Spring means the start of Community Shared Agriculture

The month of May, for many people, marks the start of the gardening season. The end of overnight frost and the mild weather finally make the garden a welcoming place for humans and tender plants alike.

On our farm, late May also means the start of perhaps our favourite season: the CSA season.

Community Shared Agriculture—or Community Supported Agriculture—has seen a burst in popularity over the last 10 years. With roots traced to locations as varied as Japan, Germany, and the American South, CSA farms grew in part as a response to feelings that eaters were becoming more and more disconnected from their sources of food.

At its heart, the CSA approach is very simple. Eaters make a commitment to a certain farm by buying a “share” at the start of the season. Then they get part of the food produced each week throughout the growing season. At our farm, that means they get a box of vegetables each week for 22 weeks, though the CSA model has also been used for meat, cheese, bread and other foods.

In buying a share, CSA members accept some of the risk—and the bounty—of running a farm. This means that the produce members receive is seasonal, local, and fresh, and that it varies with the weather. The share boxes in the first few weeks tend to be smaller, and hold mostly early-season crops like lettuce, spinach, spring turnips, green onions, kale and produce from our greenhouse.

Come late June and early July, more crops mature, and the variety grows dramatically; the boxes also hold peas and green beans, cucumbers and zucchini, cherry tomatoes, herbs and beets. By August the boxes are literally overflowing with tomatoes, summer squash, onions, carrots, cucumbers, beans, beets and lettuce.

Finally, as autumn comes on the crops shift to reflect the season: Winter squashes, salad greens, peppers, kale, storage onions, root vegetables.

Because the shares are directly tied to our actual yields, the exact crops in the box can vary a lot from year to year. One year might see a bumper crop of tomatoes and only a fair year for lettuce. The next might be a modest year for tomatoes but an exceptional year for broccoli.

Weather makes a huge difference for farmers. Usually, eaters are isolated from that. The grocery store always appears to have limitless produce from somewhere, but gives shoppers no idea of where specifically the food was grown, by who, or what challenges were involved. But our members want to understand that. They want to be connected to where their food comes from and they want to know about the bigger factors—from summer rainstorms to global warming—that affect their food supply.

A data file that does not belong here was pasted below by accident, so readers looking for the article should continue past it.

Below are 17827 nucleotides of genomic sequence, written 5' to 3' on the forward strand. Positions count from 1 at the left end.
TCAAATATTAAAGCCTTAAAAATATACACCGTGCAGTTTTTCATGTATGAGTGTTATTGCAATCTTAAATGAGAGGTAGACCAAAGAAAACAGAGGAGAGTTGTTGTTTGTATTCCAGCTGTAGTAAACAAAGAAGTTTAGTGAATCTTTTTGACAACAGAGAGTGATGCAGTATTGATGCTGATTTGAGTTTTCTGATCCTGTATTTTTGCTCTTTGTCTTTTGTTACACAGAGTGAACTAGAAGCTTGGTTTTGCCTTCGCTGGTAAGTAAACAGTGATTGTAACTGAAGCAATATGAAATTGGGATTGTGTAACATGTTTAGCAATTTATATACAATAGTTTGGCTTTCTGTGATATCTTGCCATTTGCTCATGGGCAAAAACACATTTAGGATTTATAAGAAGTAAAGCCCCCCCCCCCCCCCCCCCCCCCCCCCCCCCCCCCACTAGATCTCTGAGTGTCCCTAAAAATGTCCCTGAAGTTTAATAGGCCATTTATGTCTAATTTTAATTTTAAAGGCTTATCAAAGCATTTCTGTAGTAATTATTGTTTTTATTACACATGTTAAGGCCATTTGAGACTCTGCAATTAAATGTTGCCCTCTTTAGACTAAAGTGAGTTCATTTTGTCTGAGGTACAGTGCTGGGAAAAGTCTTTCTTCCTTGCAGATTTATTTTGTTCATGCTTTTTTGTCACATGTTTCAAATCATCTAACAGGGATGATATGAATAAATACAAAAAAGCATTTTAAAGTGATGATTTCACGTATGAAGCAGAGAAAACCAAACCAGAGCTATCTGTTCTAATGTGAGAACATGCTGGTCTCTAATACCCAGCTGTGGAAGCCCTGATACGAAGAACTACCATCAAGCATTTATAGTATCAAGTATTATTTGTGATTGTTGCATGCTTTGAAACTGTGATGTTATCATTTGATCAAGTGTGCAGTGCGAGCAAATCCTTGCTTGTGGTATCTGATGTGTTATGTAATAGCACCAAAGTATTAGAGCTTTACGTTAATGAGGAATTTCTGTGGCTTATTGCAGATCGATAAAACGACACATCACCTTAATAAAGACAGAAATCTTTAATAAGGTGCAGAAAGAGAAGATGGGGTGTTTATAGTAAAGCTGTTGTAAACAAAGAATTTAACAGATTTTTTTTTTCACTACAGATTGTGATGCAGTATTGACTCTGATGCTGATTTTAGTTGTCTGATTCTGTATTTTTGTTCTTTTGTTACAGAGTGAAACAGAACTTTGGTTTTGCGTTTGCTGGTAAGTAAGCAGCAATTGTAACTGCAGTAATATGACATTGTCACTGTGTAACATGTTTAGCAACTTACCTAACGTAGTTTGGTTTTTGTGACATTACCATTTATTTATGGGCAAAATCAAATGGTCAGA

One member told us: “From a family perspective, the best part of the CSA is raising our children to understand the importance of locally grown nutritious food and how hard farmers work to provide families with this food.”

The system has a lot of benefits for farmers, too. We know at the beginning of the season that we’ll make a livable income, so we don’t have to gamble on fluctuating grain prices or we don’t have to make ecological compromises like spraying pesticide on our food.

And eaters benefit by knowing they have exceptionally fresh, nutritious, and local food easily accessible each week. They want to support the livelihoods of local people who share their interest in organic food production and they want to have some say in how they farm is run; every fall, for example, we hold a survey to help us decide what crops we should grow more or less of, and what we should do differently.

But the season is about more than distributing vegetables. CSA season, for us, means the community season. Many of our dearest friends are connected to the CSA in some way. Just seeing and visiting with people when they pick up their vegetables is a big motivator for us.

Likewise, community for eaters has been a huge part of the growing popularity of CSAs in Kingston and across North America. With veggie pick-ups, work bees and harvest celebrations, CSAs provide ample opportunities for CSA members to connect with each other and the land.

You can buy food, but you can’t put a price on community.

Aric McBay is a farmer and author. He lives and works at a mixed family farm with a dairy herd and a vegetable operation.